How Much Do You Know About Liberty? (a quiz), The Freeman, Jun 1996
A 20-question quiz (with answers) on various topics related to liberty in the history of the United States
"About how much do government regulations cost Americans each year: $100 billion, $200 billion, $400 billion, $600 billion? ... Government regulations cost Americans about $600 billion a year. (See Market Liberalism, a Paradigm for the 21st Century [Washington, D.C.: Cato Institute, 1993], p. 6.)"
In Defense of a Free Market in Health Care, by Robert D. Helmholdt, 16 Apr 2004
Explains why government health care reforms will not improve the status quo, recommending instead complete deregulation of the industry and reliance on the free market
"When a health service is transformed into a government service, add the cost of all the bureaucratic machinery required to run it — all the bureaucrats with their salaries, pensions, annual leaves, sick leaves, and Civil Service–protection making it impossible to fire incompetents — and it gets to be a very high–cost operation. Not surprisingly, it all ends up with lower-quality care at a much higher cost!"
Ludwig von Mises, socialism's greatest enemy: His life and times, by Jim Powell
Lengthy biographical essay on Mises, including details on Menger and Böhm-Bawerk
"Bureaucracy mounted a new attack against socialism. Mises explained that private entrepreneurs can delegate considerable responsibility to their managers, because performance is easily measured by profit and loss. But bureaucratic management, which socialists want to run the world, can't be measured by profit and loss. Consequently, rulers limit the discretion of administrators with regulations, and obeying the regulations becomes the supreme standard of conduct."
The Pretense of Regulatory Knowledge, by Sheldon Richman, 3 Oct 2008
Contrasts the free market vs. regulation and central planning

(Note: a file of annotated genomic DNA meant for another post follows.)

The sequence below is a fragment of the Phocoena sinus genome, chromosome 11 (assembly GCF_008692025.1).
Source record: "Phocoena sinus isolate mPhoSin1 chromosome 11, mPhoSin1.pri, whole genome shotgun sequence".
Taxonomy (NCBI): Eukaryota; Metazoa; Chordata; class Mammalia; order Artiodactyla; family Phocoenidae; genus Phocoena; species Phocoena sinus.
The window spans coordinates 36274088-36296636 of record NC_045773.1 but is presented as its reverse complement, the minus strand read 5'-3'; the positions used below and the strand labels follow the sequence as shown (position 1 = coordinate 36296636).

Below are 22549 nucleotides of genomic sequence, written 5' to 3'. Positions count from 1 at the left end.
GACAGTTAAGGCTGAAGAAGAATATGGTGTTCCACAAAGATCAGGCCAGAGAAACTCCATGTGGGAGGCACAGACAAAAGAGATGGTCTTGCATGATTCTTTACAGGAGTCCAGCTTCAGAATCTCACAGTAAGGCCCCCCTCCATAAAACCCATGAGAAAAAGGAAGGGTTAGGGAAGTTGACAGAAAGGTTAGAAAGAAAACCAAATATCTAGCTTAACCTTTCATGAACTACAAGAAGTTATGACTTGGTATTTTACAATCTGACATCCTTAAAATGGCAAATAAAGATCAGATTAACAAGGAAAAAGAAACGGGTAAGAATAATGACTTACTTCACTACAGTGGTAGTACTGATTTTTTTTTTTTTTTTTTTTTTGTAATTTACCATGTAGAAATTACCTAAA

"Calling regulators bureaucrats is not just an insult; it's also a description. Bureaucrats are not in the profit-and-loss game, as entrepreneurs in a (truly) free market are. They don't gain financially from producing value, and they have no capital at risk. As we've learned from the Food and Drug Administration, they tend to be overcautious because if they might err, it's better to err on the side of not letting something happen."
The Six Faces of the Terrorist; The One Face of Bureaucracy, by Lew Rockwell, Mises Daily, 18 Aug 2006
Wonders how much more will Americans tolerate the searches and commands of the Transportation Security Administration agents, contrastring "public sector" security to private security and comparing the TSA and the welfare bureaucracies
"Is TSA really trying to protect us? Surely that defines part of its mission. But every bureaucracy is self-interested in a way that receives no discouragement within the public sector. ... If anything, the welfare bureaucracy benefits most by increasing the number of the poor and keeping them that way for as long as possible. Only by maximizing the number of poor people who need assistance can a welfare bureaucracy thrive."
Related Topics: Government, The State
The Snare of Government Subsidies, by Gary North, Mises Daily, 31 Aug 2006
Explains how government starts by granting a benefit to some group (purportedly for the public interest), someone takes advantage of the system, the group is asked to police itself, cheating grows, a crisis is perceived, leading to increased interventions
"By a comprehensive program of direct political intervention into the market, government officials can steadily reduce the opposition of businessmen to the transformation of the market into a bureaucratic, regulated, and even centrally-directed organization. Bureaucracy replaces entrepreneurship as the principal form of economic planning. Bureaucrats can use the time-honored pair of motivational approaches: the carrot and the stick."


    by Ludwig von Mises, 1944
Partial contents: Profit Management - Bureaucratic Management - Bureaucratic Management of Public Enterprises - Bureaucratic Management of Private Enterprises - The Social and Political Implications of Bureaucratization

The introductory paragraph uses material from the Wikipedia article "Bureaucracy" as of 08 Oct 2018, which is released under the Creative Commons Attribution-Share-Alike License 3.0.